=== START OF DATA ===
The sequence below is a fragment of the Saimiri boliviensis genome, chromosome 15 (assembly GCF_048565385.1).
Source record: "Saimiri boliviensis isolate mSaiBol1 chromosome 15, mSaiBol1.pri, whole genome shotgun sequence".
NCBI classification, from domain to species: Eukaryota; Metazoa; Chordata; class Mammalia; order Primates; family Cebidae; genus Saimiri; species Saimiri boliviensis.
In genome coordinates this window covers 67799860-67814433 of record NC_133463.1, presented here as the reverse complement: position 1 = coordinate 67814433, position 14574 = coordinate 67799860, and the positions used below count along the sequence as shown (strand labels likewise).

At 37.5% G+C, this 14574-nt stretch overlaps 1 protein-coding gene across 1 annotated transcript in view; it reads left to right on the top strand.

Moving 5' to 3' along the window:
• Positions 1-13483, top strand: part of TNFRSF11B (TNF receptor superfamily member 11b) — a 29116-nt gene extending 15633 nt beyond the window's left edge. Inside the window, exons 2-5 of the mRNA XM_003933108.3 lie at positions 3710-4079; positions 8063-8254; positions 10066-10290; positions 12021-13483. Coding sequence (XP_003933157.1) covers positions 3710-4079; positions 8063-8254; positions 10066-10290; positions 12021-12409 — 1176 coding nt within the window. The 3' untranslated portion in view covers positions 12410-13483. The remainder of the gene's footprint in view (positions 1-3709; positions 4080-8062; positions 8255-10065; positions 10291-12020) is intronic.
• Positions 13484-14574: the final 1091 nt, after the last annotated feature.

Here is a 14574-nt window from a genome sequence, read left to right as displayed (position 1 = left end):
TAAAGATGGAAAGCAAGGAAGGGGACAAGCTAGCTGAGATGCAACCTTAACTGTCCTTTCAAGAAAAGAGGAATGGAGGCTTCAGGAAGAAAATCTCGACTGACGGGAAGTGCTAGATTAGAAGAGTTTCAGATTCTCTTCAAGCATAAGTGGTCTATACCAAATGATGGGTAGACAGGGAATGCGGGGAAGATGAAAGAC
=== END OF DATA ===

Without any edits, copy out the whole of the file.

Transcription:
The sequence below is a fragment of the Saimiri boliviensis genome, chromosome 15 (assembly GCF_048565385.1).
Source record: "Saimiri boliviensis isolate mSaiBol1 chromosome 15, mSaiBol1.pri, whole genome shotgun sequence".
NCBI classification, from domain to species: Eukaryota; Metazoa; Chordata; class Mammalia; order Primates; family Cebidae; genus Saimiri; species Saimiri boliviensis.
In genome coordinates this window covers 67799860-67814433 of record NC_133463.1, presented here as the reverse complement: position 1 = coordinate 67814433, position 14574 = coordinate 67799860, and the positions used below count along the sequence as shown (strand labels likewise).

At 37.5% G+C, this 14574-nt stretch overlaps 1 protein-coding gene across 1 annotated transcript in view; it reads left to right on the top strand.

Moving 5' to 3' along the window:
• Positions 1-13483, top strand: part of TNFRSF11B (TNF receptor superfamily member 11b) — a 29116-nt gene extending 15633 nt beyond the window's left edge. Inside the window, exons 2-5 of the mRNA XM_003933108.3 lie at positions 3710-4079; positions 8063-8254; positions 10066-10290; positions 12021-13483. Coding sequence (XP_003933157.1) covers positions 3710-4079; positions 8063-8254; positions 10066-10290; positions 12021-12409 — 1176 coding nt within the window. The 3' untranslated portion in view covers positions 12410-13483. The remainder of the gene's footprint in view (positions 1-3709; positions 4080-8062; positions 8255-10065; positions 10291-12020) is intronic.
• Positions 13484-14574: the final 1091 nt, after the last annotated feature.

Here is a 14574-nt window from a genome sequence, read left to right as displayed (position 1 = left end):
TAAAGATGGAAAGCAAGGAAGGGGACAAGCTAGCTGAGATGCAACCTTAACTGTCCTTTCAAGAAAAGAGGAATGGAGGCTTCAGGAAGAAAATCTCGACTGACGGGAAGTGCTAGATTAGAAGAGTTTCAGATTCTCTTCAAGCATAAGTGGTCTATACCAAATGATGGGTAGACAGGGAATGCGGGGAAGATGAAAGAC